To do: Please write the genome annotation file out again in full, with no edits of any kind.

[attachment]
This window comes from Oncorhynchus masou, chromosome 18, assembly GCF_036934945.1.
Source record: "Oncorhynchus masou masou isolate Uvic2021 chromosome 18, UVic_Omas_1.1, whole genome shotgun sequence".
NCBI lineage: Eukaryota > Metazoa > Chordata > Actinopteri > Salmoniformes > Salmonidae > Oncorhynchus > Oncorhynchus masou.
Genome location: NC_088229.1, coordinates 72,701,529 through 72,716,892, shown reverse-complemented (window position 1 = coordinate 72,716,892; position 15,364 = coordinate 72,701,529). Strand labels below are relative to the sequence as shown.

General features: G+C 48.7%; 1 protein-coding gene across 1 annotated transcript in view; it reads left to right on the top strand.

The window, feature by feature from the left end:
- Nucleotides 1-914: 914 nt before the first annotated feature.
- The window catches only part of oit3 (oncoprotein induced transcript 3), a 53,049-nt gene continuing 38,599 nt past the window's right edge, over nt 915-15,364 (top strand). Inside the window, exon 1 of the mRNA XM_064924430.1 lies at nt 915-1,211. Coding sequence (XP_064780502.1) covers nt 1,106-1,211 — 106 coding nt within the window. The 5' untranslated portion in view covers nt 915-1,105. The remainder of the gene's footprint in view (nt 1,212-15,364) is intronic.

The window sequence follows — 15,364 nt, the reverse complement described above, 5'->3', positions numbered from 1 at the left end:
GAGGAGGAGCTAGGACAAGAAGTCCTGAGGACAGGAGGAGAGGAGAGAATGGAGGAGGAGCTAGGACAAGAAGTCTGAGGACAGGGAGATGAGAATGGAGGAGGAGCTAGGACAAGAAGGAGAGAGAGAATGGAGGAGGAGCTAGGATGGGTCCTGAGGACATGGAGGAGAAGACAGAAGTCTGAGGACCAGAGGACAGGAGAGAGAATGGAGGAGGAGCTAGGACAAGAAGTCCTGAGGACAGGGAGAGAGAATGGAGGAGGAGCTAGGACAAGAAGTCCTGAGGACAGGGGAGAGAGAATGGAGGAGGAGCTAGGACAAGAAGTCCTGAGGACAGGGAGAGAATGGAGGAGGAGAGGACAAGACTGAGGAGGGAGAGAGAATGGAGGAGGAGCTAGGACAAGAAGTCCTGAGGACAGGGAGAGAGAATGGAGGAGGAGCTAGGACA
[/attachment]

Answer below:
This window comes from Oncorhynchus masou, chromosome 18, assembly GCF_036934945.1.
Source record: "Oncorhynchus masou masou isolate Uvic2021 chromosome 18, UVic_Omas_1.1, whole genome shotgun sequence".
NCBI lineage: Eukaryota > Metazoa > Chordata > Actinopteri > Salmoniformes > Salmonidae > Oncorhynchus > Oncorhynchus masou.
Genome location: NC_088229.1, coordinates 72,701,529 through 72,716,892, shown reverse-complemented (window position 1 = coordinate 72,716,892; position 15,364 = coordinate 72,701,529). Strand labels below are relative to the sequence as shown.

General features: G+C 48.7%; 1 protein-coding gene across 1 annotated transcript in view; it reads left to right on the top strand.

The window, feature by feature from the left end:
- Nucleotides 1-914: 914 nt before the first annotated feature.
- The window catches only part of oit3 (oncoprotein induced transcript 3), a 53,049-nt gene continuing 38,599 nt past the window's right edge, over nt 915-15,364 (top strand). Inside the window, exon 1 of the mRNA XM_064924430.1 lies at nt 915-1,211. Coding sequence (XP_064780502.1) covers nt 1,106-1,211 — 106 coding nt within the window. The 5' untranslated portion in view covers nt 915-1,105. The remainder of the gene's footprint in view (nt 1,212-15,364) is intronic.

The window sequence follows — 15,364 nt, the reverse complement described above, 5'->3', positions numbered from 1 at the left end:
GAGGAGGAGCTAGGACAAGAAGTCCTGAGGACAGGAGGAGAGGAGAGAATGGAGGAGGAGCTAGGACAAGAAGTCTGAGGACAGGGAGATGAGAATGGAGGAGGAGCTAGGACAAGAAGGAGAGAGAGAATGGAGGAGGAGCTAGGATGGGTCCTGAGGACATGGAGGAGAAGACAGAAGTCTGAGGACCAGAGGACAGGAGAGAGAATGGAGGAGGAGCTAGGACAAGAAGTCCTGAGGACAGGGAGAGAGAATGGAGGAGGAGCTAGGACAAGAAGTCCTGAGGACAGGGGAGAGAGAATGGAGGAGGAGCTAGGACAAGAAGTCCTGAGGACAGGGAGAGAATGGAGGAGGAGAGGACAAGACTGAGGAGGGAGAGAGAATGGAGGAGGAGCTAGGACAAGAAGTCCTGAGGACAGGGAGAGAGAATGGAGGAGGAGCTAGGACA